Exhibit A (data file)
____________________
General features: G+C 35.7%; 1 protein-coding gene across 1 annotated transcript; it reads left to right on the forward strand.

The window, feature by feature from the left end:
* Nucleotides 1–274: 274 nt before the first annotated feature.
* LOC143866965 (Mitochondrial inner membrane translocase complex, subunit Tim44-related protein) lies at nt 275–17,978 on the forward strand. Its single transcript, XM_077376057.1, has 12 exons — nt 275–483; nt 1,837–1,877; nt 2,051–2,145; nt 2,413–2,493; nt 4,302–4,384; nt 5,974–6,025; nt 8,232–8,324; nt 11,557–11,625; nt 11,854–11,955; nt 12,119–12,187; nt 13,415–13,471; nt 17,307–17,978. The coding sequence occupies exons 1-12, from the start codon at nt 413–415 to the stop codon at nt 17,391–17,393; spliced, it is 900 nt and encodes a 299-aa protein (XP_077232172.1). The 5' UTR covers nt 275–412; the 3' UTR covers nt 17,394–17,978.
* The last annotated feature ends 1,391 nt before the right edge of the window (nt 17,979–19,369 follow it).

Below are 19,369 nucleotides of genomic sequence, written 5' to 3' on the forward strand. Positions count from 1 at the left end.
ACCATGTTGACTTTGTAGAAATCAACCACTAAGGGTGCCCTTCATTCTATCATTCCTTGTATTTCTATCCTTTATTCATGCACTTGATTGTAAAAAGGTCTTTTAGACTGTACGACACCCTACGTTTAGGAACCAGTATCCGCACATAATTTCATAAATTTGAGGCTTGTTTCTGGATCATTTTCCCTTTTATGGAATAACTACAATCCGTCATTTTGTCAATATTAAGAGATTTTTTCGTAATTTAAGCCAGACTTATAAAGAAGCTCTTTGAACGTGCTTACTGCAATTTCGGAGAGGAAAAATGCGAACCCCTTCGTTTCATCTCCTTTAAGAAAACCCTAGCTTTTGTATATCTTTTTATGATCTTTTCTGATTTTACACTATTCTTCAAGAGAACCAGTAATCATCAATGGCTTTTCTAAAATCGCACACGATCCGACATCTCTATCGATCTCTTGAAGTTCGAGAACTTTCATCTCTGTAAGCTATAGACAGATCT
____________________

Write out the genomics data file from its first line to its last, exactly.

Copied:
General features: G+C 35.7%; 1 protein-coding gene across 1 annotated transcript; it reads left to right on the forward strand.

The window, feature by feature from the left end:
* Nucleotides 1–274: 274 nt before the first annotated feature.
* LOC143866965 (Mitochondrial inner membrane translocase complex, subunit Tim44-related protein) lies at nt 275–17,978 on the forward strand. Its single transcript, XM_077376057.1, has 12 exons — nt 275–483; nt 1,837–1,877; nt 2,051–2,145; nt 2,413–2,493; nt 4,302–4,384; nt 5,974–6,025; nt 8,232–8,324; nt 11,557–11,625; nt 11,854–11,955; nt 12,119–12,187; nt 13,415–13,471; nt 17,307–17,978. The coding sequence occupies exons 1-12, from the start codon at nt 413–415 to the stop codon at nt 17,391–17,393; spliced, it is 900 nt and encodes a 299-aa protein (XP_077232172.1). The 5' UTR covers nt 275–412; the 3' UTR covers nt 17,394–17,978.
* The last annotated feature ends 1,391 nt before the right edge of the window (nt 17,979–19,369 follow it).

Below are 19,369 nucleotides of genomic sequence, written 5' to 3' on the forward strand. Positions count from 1 at the left end.
ACCATGTTGACTTTGTAGAAATCAACCACTAAGGGTGCCCTTCATTCTATCATTCCTTGTATTTCTATCCTTTATTCATGCACTTGATTGTAAAAAGGTCTTTTAGACTGTACGACACCCTACGTTTAGGAACCAGTATCCGCACATAATTTCATAAATTTGAGGCTTGTTTCTGGATCATTTTCCCTTTTATGGAATAACTACAATCCGTCATTTTGTCAATATTAAGAGATTTTTTCGTAATTTAAGCCAGACTTATAAAGAAGCTCTTTGAACGTGCTTACTGCAATTTCGGAGAGGAAAAATGCGAACCCCTTCGTTTCATCTCCTTTAAGAAAACCCTAGCTTTTGTATATCTTTTTATGATCTTTTCTGATTTTACACTATTCTTCAAGAGAACCAGTAATCATCAATGGCTTTTCTAAAATCGCACACGATCCGACATCTCTATCGATCTCTTGAAGTTCGAGAACTTTCATCTCTGTAAGCTATAGACAGATCT